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Here’s How Tripura’s Tribals Make Natai, A Bamboo Spinning Tool Used For Weaving Clothes

Translated from Kokborok by Manisha Debbarma

Like most indigenous communities of India and the world, the Borok people of Tripura have traditionally woven their own clothes. In a world filled with fast fashion and cheap and low-quality clothes mass-produced in factories, tribals in Tripura still practice the tradition of weaving their own clothes sustainably.

They purchase cotton yarn from the market and weave them into beautiful and vibrant garments for all occasions. Between the purchase of yarn to constructing the end product, however, there are several stages of work that go into the process. One of the stages is to turn the big coil of yarn into a ball. To that effect, the Borok people construct a bamboo winder on which they spread the yarn and wound it into a ball.

This is how the coil of yarn is fitted on the natai

Natai, The Yarn Winder

In Kokborok or the native language of tribals in Tripura, the yarn winder is called “natai”. From time immemorial, the Borok people have been using it to wind balls of yarn. The balls are essential in preparing the weaving loom on which the artist weaves the garments. With this spinning tool, the work of winding the yarn is completed quickly and efficiently.

How ‘Natai’ Is Made

To make a bamboo yarn winder, first of all, one needs a green and strong bamboo from the forest. The bamboo should be polished nicely so that its leaves and stems are removed from the outside. It should then be cut into 29- 30 inches in length. The next step involves making four holes on the top and bottom of the bamboo, as shown in the picture. These holes can be made using a hot iron.

Making a ‘natai’ requires one long bamboo of about 29 inches, four small sticks, and a length of rope/thread

After cutting the bamboo, another four small and thin bamboo sticks are needed. These sticks should also be polished. They should be small enough to pass through the holes at the top and bottom of the main bamboo.

Once the sticks are fitted through the holes, a thread is tied in a zigzag manner connecting the sticks. The picture gives a clearer idea of how this is to be done. The thread should be sturdy so that it doesn’t break when the yarn is fitted on it. The last thing that is needed is a small bamboo for supporting the thread-winding tool. This small bamboo is usually stationed inside a pot filled with soil. The bamboo winder is placed on it so that it rotates on the axis of the smaller bamboo. This pot makes it easy to carry the natai around so that the weaver can wind yarn in whichever room they are comfortable in.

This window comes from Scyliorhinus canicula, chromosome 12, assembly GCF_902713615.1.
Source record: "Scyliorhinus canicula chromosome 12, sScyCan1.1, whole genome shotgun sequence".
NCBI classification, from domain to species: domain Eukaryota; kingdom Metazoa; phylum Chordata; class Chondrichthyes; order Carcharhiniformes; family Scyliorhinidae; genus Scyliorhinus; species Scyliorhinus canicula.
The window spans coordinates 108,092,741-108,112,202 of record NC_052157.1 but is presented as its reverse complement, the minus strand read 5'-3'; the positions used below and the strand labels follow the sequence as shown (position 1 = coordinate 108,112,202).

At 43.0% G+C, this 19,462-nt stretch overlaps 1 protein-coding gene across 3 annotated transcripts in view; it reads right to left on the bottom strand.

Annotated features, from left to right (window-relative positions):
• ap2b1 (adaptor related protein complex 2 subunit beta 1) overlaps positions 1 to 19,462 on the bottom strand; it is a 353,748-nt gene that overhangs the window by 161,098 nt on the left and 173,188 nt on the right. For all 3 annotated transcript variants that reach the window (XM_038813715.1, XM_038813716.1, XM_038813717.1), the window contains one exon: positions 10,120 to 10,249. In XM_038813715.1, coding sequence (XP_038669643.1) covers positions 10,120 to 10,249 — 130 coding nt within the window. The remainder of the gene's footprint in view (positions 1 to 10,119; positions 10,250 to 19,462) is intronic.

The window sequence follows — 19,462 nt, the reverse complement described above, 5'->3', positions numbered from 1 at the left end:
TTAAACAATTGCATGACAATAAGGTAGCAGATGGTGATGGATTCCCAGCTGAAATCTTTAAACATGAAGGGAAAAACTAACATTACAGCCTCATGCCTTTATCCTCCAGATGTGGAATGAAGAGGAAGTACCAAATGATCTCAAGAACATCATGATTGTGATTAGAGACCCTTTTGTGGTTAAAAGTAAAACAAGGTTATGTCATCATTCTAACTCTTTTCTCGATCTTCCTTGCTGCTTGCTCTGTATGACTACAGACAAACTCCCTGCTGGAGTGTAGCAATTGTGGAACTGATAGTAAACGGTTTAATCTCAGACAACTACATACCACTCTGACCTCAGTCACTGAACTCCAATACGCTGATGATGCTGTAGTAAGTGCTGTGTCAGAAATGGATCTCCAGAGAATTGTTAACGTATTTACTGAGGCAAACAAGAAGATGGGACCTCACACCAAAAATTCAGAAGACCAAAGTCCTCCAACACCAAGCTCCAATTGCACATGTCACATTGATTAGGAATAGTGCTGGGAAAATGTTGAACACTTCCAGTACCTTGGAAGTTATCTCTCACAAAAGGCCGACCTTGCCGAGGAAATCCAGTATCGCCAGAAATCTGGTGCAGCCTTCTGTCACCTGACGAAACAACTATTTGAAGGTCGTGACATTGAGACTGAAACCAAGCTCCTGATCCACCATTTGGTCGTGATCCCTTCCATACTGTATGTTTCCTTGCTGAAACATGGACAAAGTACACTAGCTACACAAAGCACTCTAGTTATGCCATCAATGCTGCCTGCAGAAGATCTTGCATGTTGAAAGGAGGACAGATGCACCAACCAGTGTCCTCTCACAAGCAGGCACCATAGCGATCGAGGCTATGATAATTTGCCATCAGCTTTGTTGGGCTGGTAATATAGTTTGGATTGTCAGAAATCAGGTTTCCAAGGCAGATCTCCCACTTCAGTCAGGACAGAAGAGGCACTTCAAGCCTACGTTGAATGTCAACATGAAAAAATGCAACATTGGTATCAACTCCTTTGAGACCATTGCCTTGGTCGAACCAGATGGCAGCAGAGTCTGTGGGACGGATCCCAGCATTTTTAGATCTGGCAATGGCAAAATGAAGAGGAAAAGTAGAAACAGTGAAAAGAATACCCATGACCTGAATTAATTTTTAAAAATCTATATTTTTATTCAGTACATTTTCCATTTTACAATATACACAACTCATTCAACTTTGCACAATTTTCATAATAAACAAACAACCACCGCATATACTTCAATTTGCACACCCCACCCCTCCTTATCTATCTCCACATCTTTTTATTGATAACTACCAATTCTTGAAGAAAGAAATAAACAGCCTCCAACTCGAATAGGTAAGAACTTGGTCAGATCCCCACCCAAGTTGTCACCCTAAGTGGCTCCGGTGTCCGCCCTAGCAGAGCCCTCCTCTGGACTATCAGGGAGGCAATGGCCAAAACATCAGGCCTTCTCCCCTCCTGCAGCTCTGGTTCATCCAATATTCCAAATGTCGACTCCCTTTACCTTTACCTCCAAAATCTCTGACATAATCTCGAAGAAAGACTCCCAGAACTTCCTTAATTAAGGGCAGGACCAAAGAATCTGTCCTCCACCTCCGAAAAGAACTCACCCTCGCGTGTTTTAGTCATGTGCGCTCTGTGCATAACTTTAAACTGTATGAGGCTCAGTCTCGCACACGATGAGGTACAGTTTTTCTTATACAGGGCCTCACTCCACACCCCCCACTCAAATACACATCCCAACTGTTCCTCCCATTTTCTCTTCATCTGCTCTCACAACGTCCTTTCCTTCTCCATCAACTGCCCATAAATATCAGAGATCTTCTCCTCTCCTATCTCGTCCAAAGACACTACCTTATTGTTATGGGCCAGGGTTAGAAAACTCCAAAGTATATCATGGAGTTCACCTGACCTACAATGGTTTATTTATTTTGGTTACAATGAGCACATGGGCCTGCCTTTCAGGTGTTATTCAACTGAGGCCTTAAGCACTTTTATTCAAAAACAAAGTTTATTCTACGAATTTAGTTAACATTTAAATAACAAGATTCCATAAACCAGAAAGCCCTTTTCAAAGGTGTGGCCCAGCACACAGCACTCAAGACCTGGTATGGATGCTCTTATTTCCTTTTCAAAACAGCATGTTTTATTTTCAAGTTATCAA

A yarn ball is essential in constructing a weaving loom

After making the natai, a coil of yarn is fitted on it, and the weaver makes a yarn ball from it. Making these balls are essential for the weaving process. In addition, yarn balls can be stored properly for future use.

Usually, the yarn winders are made at home only as they are very quick and easy to construct. Tripuri homes, more often than not, plant a bamboo grove in the backyard to ensure that bamboo is available all year round. In the past decade, as many families have moved to the cities, these yarn winders have begun to be sold in the market. In addition, traditional garments have become big business as many people prefer to buy it rather than weaving it at home.

Nowadays, the world is seeing a huge movement for slow fashion, and people want to support local weavers and ethical clothing. Tribals in Tripura have been practising slow fashion for generations, using local and sustainable practices for making their clothes. If you are a supporter of the slow fashion movement, you should consider buying from tribal artisans and weavers in Tripura.

Note: This process of making a bamboo yarn winder has been demonstrated to us by Mr Amrit Debbarma who is from Wakhiraisordar Para, Khumulwng, Tripura West.

This article is created as a part of the Adivasi Awaaz project, with the support of Misereor and Prayog Samaj Sevi Sanstha.

This article was first published in Youth Ki Awaaz


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